Studies show that those voters who make a plan, including how and where to vote, are more likely to follow through and succeed. Before you head to the polls, learn how to protect your vote and what to do if something goes wrong. AAUW is proud to partner with Election Protection to ensure that all voters have an equal opportunity to participate in the political process. Have questions about voting or need more information? Experience problems at the polls? Visit http://www.866OurVote.org or call 1-866-OUR-VOTE for assistance.
Gosset v. Lasch, Cooper, Alfred E. Mann Institute for Biomedical Engineering, University of Southern California: A Sexual Harassment Case
Nathalie Gosset, a senior director at Alfred E. Mann Institute at the University of Southern California alleges that she experienced sexual harassment by her supervisor and faced retaliation and termination from the job after she reported the behavior. She also lost full four-year scholarship awarded to her daughter by the university through its tuition exchange program.
Sexual harassment is a form of sex discrimination that violates the Federal law Title VII of the Civil Rights Act of 1964. The law prohibits employers from discriminating against employees on the basis of sex, race, color, national origin, and religion
Read More : http://www.aauw.org/resource/gosset-v-lasch/
Earlier this year, Massachusetts Governor Charlie Baker (R) signed a bipartisan pay equity bill, which prohibits employers from requiring salary history information before receiving a formal job offer.
Other states have followed suit in diminishing this harmful practice. Governor of California, Jerry Brown (D), signed into law a bill saying that salary history can’t be the only reason to point to if a wage discrepancy exists. Legislators in Maryland, Delaware, Utah, and Nebraska also passed equal pay bills in 2016. Red, blue, and purple states are realizing that the pay gap is real and are taking steps to close it.
In 2016, AAUW members were busy at every level of government passing good laws, beating back bad ones, and laying the groundwork for more successes in 2017. Across the country, state legislatures were particularly inclined to work on economics and public finance, health, crime and law enforcement, education, and commerce. Let’s take a look back at the year in statehouses across the country and find out how AAUW public policy priorities fared.
In recognition of November as Native American Heritage Month, there will be a discussion on a series of essays written by Sarah Deer, an advocate for cultural and legal reforms. She has worked to protect Native women from endemic sexual violence and abuse and played a crucial role in the reauthorization of the Violence Against Women Act in 2013.
When : December 1, 2016, 7:30 p.m. ET
Where : Online (You just need to register.)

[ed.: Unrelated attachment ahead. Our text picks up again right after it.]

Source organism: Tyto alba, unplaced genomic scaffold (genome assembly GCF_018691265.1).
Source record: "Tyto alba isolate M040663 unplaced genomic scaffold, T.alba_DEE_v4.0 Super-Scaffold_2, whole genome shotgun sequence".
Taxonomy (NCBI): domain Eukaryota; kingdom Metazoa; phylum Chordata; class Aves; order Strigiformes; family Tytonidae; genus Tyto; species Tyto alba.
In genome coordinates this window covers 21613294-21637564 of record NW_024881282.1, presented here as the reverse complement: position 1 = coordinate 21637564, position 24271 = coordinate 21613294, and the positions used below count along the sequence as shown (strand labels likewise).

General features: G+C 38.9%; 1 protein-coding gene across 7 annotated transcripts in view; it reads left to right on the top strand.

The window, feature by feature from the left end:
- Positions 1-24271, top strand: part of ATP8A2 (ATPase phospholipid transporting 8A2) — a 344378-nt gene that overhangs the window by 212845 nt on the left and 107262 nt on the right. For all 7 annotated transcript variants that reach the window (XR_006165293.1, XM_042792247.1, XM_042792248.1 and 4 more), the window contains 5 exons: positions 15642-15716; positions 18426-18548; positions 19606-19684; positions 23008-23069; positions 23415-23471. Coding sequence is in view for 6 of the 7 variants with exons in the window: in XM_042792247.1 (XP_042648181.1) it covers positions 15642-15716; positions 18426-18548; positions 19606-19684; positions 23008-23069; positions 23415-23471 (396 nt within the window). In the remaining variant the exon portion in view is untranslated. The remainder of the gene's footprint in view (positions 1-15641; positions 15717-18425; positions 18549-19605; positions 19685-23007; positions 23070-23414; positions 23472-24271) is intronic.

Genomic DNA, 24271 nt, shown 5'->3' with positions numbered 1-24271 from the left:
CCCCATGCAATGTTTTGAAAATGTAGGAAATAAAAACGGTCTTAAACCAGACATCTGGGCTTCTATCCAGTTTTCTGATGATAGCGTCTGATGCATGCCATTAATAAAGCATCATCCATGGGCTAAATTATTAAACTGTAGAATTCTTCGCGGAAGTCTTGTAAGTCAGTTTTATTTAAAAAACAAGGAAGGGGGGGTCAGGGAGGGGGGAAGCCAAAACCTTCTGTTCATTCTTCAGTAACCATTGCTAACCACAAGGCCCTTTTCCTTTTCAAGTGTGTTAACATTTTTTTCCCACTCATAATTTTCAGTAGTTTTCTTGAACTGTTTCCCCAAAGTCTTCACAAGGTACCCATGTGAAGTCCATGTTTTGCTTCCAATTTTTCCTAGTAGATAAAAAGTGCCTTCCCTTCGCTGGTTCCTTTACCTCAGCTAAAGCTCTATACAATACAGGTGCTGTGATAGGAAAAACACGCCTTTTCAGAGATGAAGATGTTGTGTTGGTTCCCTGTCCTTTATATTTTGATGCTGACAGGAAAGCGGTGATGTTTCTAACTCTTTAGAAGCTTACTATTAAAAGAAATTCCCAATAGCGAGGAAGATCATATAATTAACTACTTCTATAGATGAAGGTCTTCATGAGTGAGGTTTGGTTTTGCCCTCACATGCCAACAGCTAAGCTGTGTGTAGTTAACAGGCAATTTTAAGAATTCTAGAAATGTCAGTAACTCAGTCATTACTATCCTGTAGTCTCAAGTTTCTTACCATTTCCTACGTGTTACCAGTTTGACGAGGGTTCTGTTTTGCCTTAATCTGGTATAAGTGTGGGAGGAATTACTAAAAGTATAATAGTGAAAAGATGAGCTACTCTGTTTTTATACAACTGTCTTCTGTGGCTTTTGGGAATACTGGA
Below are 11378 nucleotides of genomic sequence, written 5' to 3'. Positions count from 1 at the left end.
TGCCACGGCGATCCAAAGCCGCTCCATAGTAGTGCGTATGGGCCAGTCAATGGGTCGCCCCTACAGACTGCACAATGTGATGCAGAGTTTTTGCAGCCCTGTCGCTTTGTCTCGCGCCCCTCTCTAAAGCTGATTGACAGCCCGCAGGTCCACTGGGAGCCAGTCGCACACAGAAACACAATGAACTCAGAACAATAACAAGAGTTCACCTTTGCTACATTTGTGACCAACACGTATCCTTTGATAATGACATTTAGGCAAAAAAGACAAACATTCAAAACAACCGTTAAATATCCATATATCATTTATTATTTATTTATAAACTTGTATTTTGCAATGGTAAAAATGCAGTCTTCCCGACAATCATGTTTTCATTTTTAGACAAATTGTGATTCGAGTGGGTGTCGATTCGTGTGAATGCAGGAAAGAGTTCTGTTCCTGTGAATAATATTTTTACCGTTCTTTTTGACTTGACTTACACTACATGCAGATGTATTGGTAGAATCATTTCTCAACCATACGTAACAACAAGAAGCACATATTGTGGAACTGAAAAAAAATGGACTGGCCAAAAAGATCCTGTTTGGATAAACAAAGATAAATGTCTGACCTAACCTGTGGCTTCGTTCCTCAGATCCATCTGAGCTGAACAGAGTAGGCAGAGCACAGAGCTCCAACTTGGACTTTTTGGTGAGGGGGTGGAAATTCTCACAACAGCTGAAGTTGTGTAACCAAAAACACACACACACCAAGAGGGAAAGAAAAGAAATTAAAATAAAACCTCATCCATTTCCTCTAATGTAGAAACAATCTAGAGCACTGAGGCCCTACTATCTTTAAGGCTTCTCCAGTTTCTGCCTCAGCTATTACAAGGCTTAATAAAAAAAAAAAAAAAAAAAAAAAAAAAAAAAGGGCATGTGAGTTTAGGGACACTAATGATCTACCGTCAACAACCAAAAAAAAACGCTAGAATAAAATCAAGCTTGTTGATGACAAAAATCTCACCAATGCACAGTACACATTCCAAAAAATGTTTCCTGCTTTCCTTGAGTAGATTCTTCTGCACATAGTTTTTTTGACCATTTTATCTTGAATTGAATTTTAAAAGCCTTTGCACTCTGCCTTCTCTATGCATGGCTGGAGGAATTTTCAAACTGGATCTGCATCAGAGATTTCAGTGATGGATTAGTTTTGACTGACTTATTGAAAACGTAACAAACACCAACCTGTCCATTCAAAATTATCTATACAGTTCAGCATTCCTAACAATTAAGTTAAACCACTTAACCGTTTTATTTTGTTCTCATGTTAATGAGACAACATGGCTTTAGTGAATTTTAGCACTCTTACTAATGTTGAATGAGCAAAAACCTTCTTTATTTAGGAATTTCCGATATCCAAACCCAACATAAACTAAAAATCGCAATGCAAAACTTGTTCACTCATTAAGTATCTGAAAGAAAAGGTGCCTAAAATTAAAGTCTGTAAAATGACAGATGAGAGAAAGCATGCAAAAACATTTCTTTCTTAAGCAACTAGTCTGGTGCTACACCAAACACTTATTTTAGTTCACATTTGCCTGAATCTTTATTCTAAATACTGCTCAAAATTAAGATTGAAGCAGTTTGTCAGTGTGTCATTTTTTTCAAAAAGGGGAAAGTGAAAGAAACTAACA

Learn more and register: http://www.aauw.org/event/2016/12/the-beginning-and-end-of-rape-book-discussion/
Washington D.C remains a hub for cultural enrichment and many sites recognize the hardships and achievements of women throughout history. As you plan to attend the AAUW National Convention in D.C. in in June 2017, consider allotting time to visit and be inspired by the extraordinary efforts of the women immortalized in these sites.
iAdelante Book Discussions
We’ve had a great start to the 2016-2017 ¡Adelante! reading list with more than 50 registrants for the National Hispanic Heritage Month discussion with authors of The Ones I Bring with Me. Four more online book discussions are scheduled before the year. Enjoy the books and join us for the discussions.
Join us for an online discussion with Kimberly Elkins, author of What is Visible: A Novel, based on the true story of the first blind and deaf person to learn language. And no, we’re not talking about Helen Keller.
When: November 3, 2016 at 7:30 p.m. ET
Cost: Free for members; $10 for non-members
Violence against Native American women is a historical and political problem bounded by oppression and colonial violence. Join author Sarah Deer as she provides a clear historical overview of rape and sex trafficking in North America, paying particular attention to the gendered legacy of colonialism of tribal nations.
The Poisoned Table
Author and AAUW national member Diane Michael Cantor portrays a passionate rivalry between fictional actress Isabel Graves and real-life Shakespearian sensation Frances Anne “Fanny” Kemble.
You Have a Voice in AAUW’s Future: It’s time to tell us what changes you’d like to see to the AAUW Bylaws and Public Policy Program. The comment period opens October 3 and ends December 5, 2016
Visit the website to comment, propose an amendment, or make a resolution.
Every two years, AAUW hosts the national convention where women leaders from across the nation gather together to learn new skills, gain insight and inspiration, and connect with other women leaders. Registration opens October 1, 2016.
Event Date: June 14-17, 2017
Location: Washington DC
Don’t miss the opportunity. Register now!
To find out, read The Simple Truth about the Gender Pay Gap Fall 2016 edition. This addresses the gender pay gap issues in the United States for all ages, races, and education levels and also proposes solutions on what you can do to close it.